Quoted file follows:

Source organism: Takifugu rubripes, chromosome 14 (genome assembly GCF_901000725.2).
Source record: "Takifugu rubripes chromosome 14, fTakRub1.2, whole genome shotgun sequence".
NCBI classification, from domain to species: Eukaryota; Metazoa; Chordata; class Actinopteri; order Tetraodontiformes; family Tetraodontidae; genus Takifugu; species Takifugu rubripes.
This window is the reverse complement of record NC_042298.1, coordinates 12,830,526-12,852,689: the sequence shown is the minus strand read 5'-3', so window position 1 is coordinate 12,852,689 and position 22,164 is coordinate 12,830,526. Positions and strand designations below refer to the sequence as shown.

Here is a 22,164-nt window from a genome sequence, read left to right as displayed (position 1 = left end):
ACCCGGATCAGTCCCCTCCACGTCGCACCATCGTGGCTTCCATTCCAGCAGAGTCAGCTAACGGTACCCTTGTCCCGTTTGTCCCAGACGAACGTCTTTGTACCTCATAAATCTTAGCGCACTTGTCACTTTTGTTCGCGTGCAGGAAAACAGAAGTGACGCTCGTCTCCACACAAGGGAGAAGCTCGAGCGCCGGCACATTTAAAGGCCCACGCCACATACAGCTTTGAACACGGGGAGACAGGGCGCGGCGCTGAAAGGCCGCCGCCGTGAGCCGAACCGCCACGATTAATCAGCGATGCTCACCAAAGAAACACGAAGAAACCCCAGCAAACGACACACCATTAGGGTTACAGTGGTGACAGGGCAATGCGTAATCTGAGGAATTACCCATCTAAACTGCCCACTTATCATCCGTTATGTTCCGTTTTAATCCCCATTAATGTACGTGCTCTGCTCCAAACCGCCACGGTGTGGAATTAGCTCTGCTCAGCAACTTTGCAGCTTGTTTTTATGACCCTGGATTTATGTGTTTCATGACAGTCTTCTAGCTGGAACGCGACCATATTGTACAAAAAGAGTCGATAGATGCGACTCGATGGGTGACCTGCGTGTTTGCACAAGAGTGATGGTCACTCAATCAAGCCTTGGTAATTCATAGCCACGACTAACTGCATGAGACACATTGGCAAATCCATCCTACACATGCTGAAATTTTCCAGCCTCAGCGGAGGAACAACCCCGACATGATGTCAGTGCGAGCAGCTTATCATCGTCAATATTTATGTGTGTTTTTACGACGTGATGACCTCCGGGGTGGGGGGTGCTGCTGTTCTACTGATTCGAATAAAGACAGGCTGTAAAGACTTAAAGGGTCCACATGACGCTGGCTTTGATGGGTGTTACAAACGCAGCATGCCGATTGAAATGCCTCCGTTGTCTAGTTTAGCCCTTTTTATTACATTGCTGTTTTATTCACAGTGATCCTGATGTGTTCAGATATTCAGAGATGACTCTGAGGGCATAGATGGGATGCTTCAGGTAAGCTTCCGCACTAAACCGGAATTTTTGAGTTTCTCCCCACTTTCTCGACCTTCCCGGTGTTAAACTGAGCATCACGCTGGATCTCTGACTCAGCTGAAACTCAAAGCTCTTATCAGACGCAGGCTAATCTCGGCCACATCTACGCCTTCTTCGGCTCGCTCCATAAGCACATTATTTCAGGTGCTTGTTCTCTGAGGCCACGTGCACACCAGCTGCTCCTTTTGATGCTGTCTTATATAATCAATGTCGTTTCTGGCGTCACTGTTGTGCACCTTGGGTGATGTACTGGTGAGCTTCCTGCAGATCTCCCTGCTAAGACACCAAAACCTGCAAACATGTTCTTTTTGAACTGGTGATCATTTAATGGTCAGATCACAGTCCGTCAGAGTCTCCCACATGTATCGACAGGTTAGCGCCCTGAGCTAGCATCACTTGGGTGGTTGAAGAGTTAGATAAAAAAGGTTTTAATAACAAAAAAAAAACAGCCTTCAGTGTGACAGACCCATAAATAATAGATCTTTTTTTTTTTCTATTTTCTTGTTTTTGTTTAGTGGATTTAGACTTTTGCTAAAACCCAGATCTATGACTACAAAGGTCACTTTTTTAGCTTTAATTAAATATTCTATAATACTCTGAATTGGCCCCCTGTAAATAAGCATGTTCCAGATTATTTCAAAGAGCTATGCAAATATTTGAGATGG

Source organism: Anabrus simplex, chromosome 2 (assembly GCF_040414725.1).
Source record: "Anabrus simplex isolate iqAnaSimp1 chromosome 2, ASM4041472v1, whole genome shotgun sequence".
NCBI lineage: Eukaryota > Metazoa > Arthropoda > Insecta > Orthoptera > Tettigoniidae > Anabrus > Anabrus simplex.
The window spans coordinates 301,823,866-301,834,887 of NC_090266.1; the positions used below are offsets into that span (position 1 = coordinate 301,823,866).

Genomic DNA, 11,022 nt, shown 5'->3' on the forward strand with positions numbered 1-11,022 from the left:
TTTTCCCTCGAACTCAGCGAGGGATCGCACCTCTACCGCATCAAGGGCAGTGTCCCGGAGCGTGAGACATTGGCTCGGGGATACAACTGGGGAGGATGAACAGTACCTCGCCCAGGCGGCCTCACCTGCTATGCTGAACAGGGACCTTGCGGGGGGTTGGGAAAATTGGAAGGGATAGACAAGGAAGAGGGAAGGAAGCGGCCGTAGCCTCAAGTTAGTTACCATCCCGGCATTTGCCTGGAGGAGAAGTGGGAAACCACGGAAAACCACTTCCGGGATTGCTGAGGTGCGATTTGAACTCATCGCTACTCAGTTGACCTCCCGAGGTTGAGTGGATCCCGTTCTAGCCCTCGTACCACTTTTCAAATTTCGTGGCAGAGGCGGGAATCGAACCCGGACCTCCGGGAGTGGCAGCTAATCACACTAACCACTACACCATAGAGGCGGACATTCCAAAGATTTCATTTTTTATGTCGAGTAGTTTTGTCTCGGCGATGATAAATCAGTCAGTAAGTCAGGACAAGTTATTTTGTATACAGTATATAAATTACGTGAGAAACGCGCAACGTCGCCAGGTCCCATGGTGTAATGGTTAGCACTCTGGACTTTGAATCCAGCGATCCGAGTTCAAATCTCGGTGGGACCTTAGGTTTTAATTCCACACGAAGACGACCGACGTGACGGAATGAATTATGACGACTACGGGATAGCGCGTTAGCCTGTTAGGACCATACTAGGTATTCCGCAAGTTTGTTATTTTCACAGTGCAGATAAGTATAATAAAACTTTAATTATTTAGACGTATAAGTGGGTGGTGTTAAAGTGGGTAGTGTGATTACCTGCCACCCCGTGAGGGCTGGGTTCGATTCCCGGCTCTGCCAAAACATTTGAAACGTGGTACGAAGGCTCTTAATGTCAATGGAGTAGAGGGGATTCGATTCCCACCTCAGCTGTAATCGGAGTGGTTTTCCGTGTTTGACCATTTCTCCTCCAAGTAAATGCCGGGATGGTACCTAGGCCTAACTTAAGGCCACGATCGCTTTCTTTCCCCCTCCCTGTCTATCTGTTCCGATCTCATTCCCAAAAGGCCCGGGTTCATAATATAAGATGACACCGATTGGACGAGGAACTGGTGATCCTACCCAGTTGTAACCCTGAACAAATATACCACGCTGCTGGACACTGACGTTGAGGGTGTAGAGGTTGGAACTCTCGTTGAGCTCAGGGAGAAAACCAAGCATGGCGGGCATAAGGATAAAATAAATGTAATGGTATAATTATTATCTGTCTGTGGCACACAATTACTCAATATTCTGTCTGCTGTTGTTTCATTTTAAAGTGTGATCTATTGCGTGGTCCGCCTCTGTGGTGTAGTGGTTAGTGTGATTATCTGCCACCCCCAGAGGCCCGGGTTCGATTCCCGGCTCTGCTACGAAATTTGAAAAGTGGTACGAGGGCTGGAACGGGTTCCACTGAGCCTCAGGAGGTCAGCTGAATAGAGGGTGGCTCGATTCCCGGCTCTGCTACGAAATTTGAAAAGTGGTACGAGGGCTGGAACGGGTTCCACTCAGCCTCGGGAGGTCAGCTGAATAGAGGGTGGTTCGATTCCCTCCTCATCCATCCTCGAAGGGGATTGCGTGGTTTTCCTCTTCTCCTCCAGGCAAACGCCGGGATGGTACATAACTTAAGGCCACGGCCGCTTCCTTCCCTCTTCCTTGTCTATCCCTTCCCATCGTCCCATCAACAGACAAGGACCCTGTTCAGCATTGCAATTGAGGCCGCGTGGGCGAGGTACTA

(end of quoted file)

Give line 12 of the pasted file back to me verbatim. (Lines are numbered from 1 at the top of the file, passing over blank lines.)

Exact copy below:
TTTTCCCTCGAACTCAGCGAGGGATCGCACCTCTACCGCATCAAGGGCAGTGTCCCGGAGCGTGAGACATTGGCTCGGGGATACAACTGGGGAGGATGAACAGTACCTCGCCCAGGCGGCCTCACCTGCTATGCTGAACAGGGACCTTGCGGGGGGTTGGGAAAATTGGAAGGGATAGACAAGGAAGAGGGAAGGAAGCGGCCGTAGCCTCAAGTTAGTTACCATCCCGGCATTTGCCTGGAGGAGAAGTGGGAAACCACGGAAAACCACTTCCGGGATTGCTGAGGTGCGATTTGAACTCATCGCTACTCAGTTGACCTCCCGAGGTTGAGTGGATCCCGTTCTAGCCCTCGTACCACTTTTCAAATTTCGTGGCAGAGGCGGGAATCGAACCCGGACCTCCGGGAGTGGCAGCTAATCACACTAACCACTACACCATAGAGGCGGACATTCCAAAGATTTCATTTTTTATGTCGAGTAGTTTTGTCTCGGCGATGATAAATCAGTCAGTAAGTCAGGACAAGTTATTTTGTATACAGTATATAAATTACGTGAGAAACGCGCAACGTCGCCAGGTCCCATGGTGTAATGGTTAGCACTCTGGACTTTGAATCCAGCGATCCGAGTTCAAATCTCGGTGGGACCTTAGGTTTTAATTCCACACGAAGACGACCGACGTGACGGAATGAATTATGACGACTACGGGATAGCGCGTTAGCCTGTTAGGACCATACTAGGTATTCCGCAAGTTTGTTATTTTCACAGTGCAGATAAGTATAATAAAACTTTAATTATTTAGACGTATAAGTGGGTGGTGTTAAAGTGGGTAGTGTGATTACCTGCCACCCCGTGAGGGCTGGGTTCGATTCCCGGCTCTGCCAAAACATTTGAAACGTGGTACGAAGGCTCTTAATGTCAATGGAGTAGAGGGGATTCGATTCCCACCTCAGCTGTAATCGGAGTGGTTTTCCGTGTTTGACCATTTCTCCTCCAAGTAAATGCCGGGATGGTACCTAGGCCTAACTTAAGGCCACGATCGCTTTCTTTCCCCCTCCCTGTCTATCTGTTCCGATCTCATTCCCAAAAGGCCCGGGTTCATAATATAAGATGACACCGATTGGACGAGGAACTGGTGATCCTACCCAGTTGTAACCCTGAACAAATATACCACGCTGCTGGACACTGACGTTGAGGGTGTAGAGGTTGGAACTCTCGTTGAGCTCAGGGAGAAAACCAAGCATGGCGGGCATAAGGATAAAATAAATGTAATGGTATAATTATTATCTGTCTGTGGCACACAATTACTCAATATTCTGTCTGCTGTTGTTTCATTTTAAAGTGTGATCTATTGCGTGGTCCGCCTCTGTGGTGTAGTGGTTAGTGTGATTATCTGCCACCCCCAGAGGCCCGGGTTCGATTCCCGGCTCTGCTACGAAATTTGAAAAGTGGTACGAGGGCTGGAACGGGTTCCACTGAGCCTCAGGAGGTCAGCTGAATAGAGGGTGGCTCGATTCCCGGCTCTGCTACGAAATTTGAAAAGTGGTACGAGGGCTGGAACGGGTTCCACTCAGCCTCGGGAGGTCAGCTGAATAGAGGGTGGTTCGATTCCCTCCTCATCCATCCTCGAAGGGGATTGCGTGGTTTTCCTCTTCTCCTCCAGGCAAACGCCGGGATGGTACATAACTTAAGGCCACGGCCGCTTCCTTCCCTCTTCCTTGTCTATCCCTTCCCATCGTCCCATCAACAGACAAGGACCCTGTTCAGCATTGCAATTGAGGCCGCGTGGGCGAGGTACTA